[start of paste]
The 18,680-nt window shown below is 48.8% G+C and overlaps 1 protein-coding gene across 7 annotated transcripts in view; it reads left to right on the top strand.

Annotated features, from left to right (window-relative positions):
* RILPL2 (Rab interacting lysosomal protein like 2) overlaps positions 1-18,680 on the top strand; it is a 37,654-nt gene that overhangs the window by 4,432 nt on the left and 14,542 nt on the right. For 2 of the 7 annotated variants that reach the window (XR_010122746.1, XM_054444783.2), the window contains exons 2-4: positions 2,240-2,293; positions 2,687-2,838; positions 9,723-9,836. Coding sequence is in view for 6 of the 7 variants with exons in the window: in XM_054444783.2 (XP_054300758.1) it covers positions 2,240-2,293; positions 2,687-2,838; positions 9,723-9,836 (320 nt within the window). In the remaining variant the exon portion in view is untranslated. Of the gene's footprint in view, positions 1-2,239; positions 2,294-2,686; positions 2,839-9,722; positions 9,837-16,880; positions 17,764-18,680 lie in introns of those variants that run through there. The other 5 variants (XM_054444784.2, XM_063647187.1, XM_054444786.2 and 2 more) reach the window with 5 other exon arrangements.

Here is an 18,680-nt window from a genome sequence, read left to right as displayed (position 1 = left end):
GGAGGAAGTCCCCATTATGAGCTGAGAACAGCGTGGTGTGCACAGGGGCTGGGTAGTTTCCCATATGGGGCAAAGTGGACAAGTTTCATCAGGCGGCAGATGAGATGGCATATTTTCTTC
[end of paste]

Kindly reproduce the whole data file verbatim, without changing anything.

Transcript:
The 18,680-nt window shown below is 48.8% G+C and overlaps 1 protein-coding gene across 7 annotated transcripts in view; it reads left to right on the top strand.

Annotated features, from left to right (window-relative positions):
* RILPL2 (Rab interacting lysosomal protein like 2) overlaps positions 1-18,680 on the top strand; it is a 37,654-nt gene that overhangs the window by 4,432 nt on the left and 14,542 nt on the right. For 2 of the 7 annotated variants that reach the window (XR_010122746.1, XM_054444783.2), the window contains exons 2-4: positions 2,240-2,293; positions 2,687-2,838; positions 9,723-9,836. Coding sequence is in view for 6 of the 7 variants with exons in the window: in XM_054444783.2 (XP_054300758.1) it covers positions 2,240-2,293; positions 2,687-2,838; positions 9,723-9,836 (320 nt within the window). In the remaining variant the exon portion in view is untranslated. Of the gene's footprint in view, positions 1-2,239; positions 2,294-2,686; positions 2,839-9,722; positions 9,837-16,880; positions 17,764-18,680 lie in introns of those variants that run through there. The other 5 variants (XM_054444784.2, XM_063647187.1, XM_054444786.2 and 2 more) reach the window with 5 other exon arrangements.

Here is an 18,680-nt window from a genome sequence, read left to right as displayed (position 1 = left end):
GGAGGAAGTCCCCATTATGAGCTGAGAACAGCGTGGTGTGCACAGGGGCTGGGTAGTTTCCCATATGGGGCAAAGTGGACAAGTTTCATCAGGCGGCAGATGAGATGGCATATTTTCTTC